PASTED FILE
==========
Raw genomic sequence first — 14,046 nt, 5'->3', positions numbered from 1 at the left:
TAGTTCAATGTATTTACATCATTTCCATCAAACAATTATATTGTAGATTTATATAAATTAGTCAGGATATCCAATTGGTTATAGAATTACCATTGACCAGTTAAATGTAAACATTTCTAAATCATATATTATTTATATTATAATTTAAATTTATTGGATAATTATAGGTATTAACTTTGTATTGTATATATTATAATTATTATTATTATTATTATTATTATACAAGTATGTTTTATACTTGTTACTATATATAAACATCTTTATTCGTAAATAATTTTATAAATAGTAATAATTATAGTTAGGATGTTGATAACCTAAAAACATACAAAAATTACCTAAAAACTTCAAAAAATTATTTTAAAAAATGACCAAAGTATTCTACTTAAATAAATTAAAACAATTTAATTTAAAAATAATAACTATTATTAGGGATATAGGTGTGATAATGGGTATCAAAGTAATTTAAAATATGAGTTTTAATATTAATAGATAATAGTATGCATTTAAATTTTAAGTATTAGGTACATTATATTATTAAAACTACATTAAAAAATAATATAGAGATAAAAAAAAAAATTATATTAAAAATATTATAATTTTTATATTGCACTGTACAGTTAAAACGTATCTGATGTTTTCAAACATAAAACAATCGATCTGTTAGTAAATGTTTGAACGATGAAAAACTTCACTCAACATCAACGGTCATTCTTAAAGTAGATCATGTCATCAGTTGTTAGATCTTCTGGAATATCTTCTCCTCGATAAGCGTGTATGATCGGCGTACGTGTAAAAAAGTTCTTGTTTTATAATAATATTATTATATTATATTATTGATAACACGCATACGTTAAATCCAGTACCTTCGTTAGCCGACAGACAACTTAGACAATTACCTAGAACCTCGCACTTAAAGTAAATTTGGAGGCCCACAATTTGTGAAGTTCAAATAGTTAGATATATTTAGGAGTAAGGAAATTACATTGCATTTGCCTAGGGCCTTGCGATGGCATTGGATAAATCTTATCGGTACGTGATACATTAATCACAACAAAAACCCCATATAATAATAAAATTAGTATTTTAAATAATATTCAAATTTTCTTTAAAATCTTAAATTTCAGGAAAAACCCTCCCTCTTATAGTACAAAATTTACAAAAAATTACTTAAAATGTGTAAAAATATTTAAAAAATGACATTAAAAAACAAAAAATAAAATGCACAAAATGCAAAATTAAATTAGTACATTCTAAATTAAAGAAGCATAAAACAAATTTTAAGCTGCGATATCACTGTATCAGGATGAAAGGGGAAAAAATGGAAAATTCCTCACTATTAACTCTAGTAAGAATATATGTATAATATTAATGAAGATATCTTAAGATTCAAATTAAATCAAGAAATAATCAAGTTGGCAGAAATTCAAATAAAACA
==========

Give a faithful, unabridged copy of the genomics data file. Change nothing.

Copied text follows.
Raw genomic sequence first — 14,046 nt, 5'->3', positions numbered from 1 at the left:
TAGTTCAATGTATTTACATCATTTCCATCAAACAATTATATTGTAGATTTATATAAATTAGTCAGGATATCCAATTGGTTATAGAATTACCATTGACCAGTTAAATGTAAACATTTCTAAATCATATATTATTTATATTATAATTTAAATTTATTGGATAATTATAGGTATTAACTTTGTATTGTATATATTATAATTATTATTATTATTATTATTATTATACAAGTATGTTTTATACTTGTTACTATATATAAACATCTTTATTCGTAAATAATTTTATAAATAGTAATAATTATAGTTAGGATGTTGATAACCTAAAAACATACAAAAATTACCTAAAAACTTCAAAAAATTATTTTAAAAAATGACCAAAGTATTCTACTTAAATAAATTAAAACAATTTAATTTAAAAATAATAACTATTATTAGGGATATAGGTGTGATAATGGGTATCAAAGTAATTTAAAATATGAGTTTTAATATTAATAGATAATAGTATGCATTTAAATTTTAAGTATTAGGTACATTATATTATTAAAACTACATTAAAAAATAATATAGAGATAAAAAAAAAAATTATATTAAAAATATTATAATTTTTATATTGCACTGTACAGTTAAAACGTATCTGATGTTTTCAAACATAAAACAATCGATCTGTTAGTAAATGTTTGAACGATGAAAAACTTCACTCAACATCAACGGTCATTCTTAAAGTAGATCATGTCATCAGTTGTTAGATCTTCTGGAATATCTTCTCCTCGATAAGCGTGTATGATCGGCGTACGTGTAAAAAAGTTCTTGTTTTATAATAATATTATTATATTATATTATTGATAACACGCATACGTTAAATCCAGTACCTTCGTTAGCCGACAGACAACTTAGACAATTACCTAGAACCTCGCACTTAAAGTAAATTTGGAGGCCCACAATTTGTGAAGTTCAAATAGTTAGATATATTTAGGAGTAAGGAAATTACATTGCATTTGCCTAGGGCCTTGCGATGGCATTGGATAAATCTTATCGGTACGTGATACATTAATCACAACAAAAACCCCATATAATAATAAAATTAGTATTTTAAATAATATTCAAATTTTCTTTAAAATCTTAAATTTCAGGAAAAACCCTCCCTCTTATAGTACAAAATTTACAAAAAATTACTTAAAATGTGTAAAAATATTTAAAAAATGACATTAAAAAACAAAAAATAAAATGCACAAAATGCAAAATTAAATTAGTACATTCTAAATTAAAGAAGCATAAAACAAATTTTAAGCTGCGATATCACTGTATCAGGATGAAAGGGGAAAAAATGGAAAATTCCTCACTATTAACTCTAGTAAGAATATATGTATAATATTAATGAAGATATCTTAAGATTCAAATTAAATCAAGAAATAATCAAGTTGGCAGAAATTCAAATAAAACA